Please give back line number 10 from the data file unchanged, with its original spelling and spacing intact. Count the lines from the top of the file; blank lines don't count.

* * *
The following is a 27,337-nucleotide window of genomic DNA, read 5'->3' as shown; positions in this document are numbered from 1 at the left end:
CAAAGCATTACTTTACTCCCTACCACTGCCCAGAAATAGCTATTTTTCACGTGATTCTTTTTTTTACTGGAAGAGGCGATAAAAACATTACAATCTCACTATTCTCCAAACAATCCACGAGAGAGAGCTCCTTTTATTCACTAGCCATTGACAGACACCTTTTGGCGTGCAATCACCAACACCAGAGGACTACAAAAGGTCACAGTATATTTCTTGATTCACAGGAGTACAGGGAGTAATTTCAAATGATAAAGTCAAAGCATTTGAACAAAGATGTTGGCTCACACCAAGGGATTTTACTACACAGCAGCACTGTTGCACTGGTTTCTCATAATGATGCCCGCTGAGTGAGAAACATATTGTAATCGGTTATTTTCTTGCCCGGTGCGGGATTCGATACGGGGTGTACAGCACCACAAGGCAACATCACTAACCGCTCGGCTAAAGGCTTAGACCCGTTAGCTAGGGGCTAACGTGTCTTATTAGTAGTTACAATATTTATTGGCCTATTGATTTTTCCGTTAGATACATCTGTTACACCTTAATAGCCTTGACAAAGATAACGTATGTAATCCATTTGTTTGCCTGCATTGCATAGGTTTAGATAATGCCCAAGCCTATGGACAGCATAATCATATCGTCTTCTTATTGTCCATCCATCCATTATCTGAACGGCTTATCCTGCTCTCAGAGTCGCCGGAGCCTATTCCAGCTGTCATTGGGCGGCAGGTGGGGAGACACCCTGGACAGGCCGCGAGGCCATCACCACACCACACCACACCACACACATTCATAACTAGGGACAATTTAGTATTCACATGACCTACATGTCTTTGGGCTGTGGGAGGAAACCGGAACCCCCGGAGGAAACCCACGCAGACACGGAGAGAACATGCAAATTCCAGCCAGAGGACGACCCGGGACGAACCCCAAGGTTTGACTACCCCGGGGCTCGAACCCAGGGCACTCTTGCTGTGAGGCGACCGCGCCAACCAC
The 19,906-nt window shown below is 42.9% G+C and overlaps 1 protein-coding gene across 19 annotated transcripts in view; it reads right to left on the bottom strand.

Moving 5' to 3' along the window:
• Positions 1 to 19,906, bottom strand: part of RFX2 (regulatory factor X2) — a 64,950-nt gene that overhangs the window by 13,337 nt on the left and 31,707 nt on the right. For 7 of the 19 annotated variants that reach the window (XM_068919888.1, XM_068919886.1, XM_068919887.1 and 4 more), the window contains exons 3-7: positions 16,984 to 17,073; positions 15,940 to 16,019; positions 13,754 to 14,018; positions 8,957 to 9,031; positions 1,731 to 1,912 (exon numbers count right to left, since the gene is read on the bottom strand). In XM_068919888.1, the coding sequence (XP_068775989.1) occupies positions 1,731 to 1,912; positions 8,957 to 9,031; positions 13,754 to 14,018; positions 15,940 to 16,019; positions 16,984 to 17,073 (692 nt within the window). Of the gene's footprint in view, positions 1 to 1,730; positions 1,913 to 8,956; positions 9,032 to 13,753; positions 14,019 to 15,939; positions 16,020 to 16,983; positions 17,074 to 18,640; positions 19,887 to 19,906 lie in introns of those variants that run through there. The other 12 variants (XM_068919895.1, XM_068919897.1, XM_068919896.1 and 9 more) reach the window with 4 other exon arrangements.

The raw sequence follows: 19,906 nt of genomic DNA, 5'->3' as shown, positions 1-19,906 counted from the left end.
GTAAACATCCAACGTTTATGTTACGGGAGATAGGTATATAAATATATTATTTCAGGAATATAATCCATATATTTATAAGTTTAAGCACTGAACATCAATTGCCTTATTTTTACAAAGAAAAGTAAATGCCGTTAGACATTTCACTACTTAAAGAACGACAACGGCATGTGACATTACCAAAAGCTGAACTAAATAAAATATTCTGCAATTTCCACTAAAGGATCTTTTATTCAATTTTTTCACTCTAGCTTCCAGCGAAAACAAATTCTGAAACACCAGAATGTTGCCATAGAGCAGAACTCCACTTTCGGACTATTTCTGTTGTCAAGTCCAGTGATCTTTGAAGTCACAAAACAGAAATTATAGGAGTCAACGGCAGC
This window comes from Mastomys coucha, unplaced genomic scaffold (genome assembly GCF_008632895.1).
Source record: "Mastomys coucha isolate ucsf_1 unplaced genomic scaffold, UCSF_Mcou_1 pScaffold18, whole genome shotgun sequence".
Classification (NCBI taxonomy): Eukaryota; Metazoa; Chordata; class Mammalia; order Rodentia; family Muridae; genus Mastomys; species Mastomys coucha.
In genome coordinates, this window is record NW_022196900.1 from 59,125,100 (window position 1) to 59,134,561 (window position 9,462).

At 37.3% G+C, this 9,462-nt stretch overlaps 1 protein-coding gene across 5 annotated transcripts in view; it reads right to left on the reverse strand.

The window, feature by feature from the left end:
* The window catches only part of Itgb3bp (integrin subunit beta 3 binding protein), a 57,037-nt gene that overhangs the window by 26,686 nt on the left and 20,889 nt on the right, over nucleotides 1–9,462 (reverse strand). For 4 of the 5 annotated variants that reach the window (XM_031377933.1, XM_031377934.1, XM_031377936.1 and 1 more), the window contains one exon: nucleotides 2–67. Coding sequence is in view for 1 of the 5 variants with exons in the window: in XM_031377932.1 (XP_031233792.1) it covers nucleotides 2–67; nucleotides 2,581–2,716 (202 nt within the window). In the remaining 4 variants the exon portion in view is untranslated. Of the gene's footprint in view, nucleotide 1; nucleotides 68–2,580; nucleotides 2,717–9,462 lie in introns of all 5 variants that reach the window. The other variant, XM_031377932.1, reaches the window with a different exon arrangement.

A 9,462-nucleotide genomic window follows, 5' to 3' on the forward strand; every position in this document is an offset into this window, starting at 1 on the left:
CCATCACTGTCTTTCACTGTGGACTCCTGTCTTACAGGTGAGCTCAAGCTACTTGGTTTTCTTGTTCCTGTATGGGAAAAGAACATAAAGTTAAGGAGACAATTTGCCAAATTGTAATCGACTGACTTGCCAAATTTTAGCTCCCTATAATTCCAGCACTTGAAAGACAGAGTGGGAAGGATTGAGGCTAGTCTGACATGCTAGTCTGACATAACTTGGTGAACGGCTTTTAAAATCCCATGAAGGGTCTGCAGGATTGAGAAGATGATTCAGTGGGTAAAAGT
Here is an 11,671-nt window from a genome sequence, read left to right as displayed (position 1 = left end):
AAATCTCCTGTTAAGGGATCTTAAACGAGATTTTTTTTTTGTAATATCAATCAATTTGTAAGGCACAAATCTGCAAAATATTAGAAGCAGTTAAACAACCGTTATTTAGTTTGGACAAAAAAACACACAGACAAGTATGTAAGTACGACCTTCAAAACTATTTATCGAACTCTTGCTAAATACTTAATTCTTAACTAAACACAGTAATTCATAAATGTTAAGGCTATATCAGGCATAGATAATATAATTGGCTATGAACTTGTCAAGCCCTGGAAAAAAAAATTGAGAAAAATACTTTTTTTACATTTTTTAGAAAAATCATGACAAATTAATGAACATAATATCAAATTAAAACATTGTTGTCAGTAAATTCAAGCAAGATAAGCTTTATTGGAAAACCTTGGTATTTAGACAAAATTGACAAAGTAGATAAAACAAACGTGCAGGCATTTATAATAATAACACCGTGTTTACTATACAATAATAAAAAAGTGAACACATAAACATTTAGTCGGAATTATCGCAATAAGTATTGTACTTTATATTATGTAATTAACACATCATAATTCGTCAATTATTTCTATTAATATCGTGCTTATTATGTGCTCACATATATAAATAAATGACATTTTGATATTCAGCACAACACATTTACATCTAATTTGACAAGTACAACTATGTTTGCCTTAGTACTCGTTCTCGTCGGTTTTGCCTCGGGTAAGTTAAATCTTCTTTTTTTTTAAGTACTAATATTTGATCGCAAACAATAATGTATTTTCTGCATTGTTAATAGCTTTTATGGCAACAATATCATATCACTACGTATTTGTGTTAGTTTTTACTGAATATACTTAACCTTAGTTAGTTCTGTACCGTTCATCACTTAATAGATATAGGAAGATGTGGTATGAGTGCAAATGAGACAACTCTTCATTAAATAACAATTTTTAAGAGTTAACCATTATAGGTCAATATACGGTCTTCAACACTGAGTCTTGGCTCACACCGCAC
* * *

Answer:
Classification (NCBI taxonomy): Eukaryota; Metazoa; Chordata; class Mammalia; order Rodentia; family Muridae; genus Mastomys; species Mastomys coucha.